Dr. Patrick Webb and Terry O’Neel discuss secure pork supply plan at the 2017 World Pork Expo
Terry O’Nee, President, National Pork Board
Dr. Patrick Webb, Director of Swine Health Programs, National Pork Board
Don Wick: 00:04 From the Pork Checkoff in Des Moines Iowa, it’s Pork Pod. Pork Pod, a look at the hot topics in today’s pork industry. The Pork Checkoff is working for you through various forms of research, promotion, and consumer information projects. This is Don Wick speaking on behalf of the Pork Checkoff, and today we recap a news conference that took place during World Pork Expo. The National Pork Board announcing the Secure Pork Supply Plan. A news conference took place on the first day of Expo. We’re going to give you a taste of that news conference, including comments from the new President of the National Pork Board, Terry O’Neel.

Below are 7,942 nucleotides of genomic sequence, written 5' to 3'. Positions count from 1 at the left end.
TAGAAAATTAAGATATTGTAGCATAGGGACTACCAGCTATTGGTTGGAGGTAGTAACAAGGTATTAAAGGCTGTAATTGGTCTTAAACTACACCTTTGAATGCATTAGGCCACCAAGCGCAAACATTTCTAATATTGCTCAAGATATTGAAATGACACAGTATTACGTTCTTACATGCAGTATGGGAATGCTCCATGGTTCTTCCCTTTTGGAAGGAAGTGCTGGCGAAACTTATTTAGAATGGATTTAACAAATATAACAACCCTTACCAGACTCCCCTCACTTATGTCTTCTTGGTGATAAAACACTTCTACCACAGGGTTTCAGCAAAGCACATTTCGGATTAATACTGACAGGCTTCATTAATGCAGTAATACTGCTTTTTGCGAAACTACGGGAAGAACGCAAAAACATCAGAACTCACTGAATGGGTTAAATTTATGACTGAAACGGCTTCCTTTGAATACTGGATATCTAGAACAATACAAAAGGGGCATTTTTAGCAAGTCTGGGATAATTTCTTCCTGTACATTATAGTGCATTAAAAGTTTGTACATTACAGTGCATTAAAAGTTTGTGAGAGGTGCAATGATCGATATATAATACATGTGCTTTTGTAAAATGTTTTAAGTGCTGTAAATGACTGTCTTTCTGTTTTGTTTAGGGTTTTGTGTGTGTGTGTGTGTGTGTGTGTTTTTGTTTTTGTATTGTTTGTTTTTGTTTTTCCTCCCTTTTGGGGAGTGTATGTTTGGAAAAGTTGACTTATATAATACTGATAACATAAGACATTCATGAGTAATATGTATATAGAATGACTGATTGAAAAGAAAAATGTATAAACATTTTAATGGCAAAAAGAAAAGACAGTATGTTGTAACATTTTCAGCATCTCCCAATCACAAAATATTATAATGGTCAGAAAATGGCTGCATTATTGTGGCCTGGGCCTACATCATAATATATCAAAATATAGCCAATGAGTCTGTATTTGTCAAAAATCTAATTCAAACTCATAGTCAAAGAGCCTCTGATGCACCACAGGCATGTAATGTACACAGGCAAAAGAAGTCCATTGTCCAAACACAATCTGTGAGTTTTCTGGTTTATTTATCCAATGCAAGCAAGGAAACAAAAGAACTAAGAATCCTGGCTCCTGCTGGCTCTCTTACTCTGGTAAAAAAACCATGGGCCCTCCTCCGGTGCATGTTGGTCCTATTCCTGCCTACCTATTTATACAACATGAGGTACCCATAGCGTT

Terry O’Neel: 00:36 A few things that strike fear into a pork producer’s heart faster than discussion of foot and mouth disease, and what it means not only to my farm, but also to the entire pork industry. Fortunately, we have not had FMD in the US since 1929. But recently economic research shows us that it could devastate our industry. Iowa State University economist Dermott Hayes estimates revenue losses to just the U.S. and pork industries from FMD outbreak at $12.8 billion per year and $128 billion over a 10 year period. So it would be very devastating. Over that same 10 year period, the corn and soybeans industries, which we all depend on in these Midwestern states, are estimated to lose, or would be estimated lose $44 billion and $24.9 billion respectively in an FMD outbreak. The National Pork Board is working diligently on prevention, detection, response and recovery from all foreign animal diseases, with special work in the areas of FMD, Classical Swine Fever, and African Swine Fever. A Secure Pork Plan is being developed to enhance communication and coordination, accelerate a successful FAD response and support continuity of operations for pork producers. And we just worked on that yesterday in our board meeting.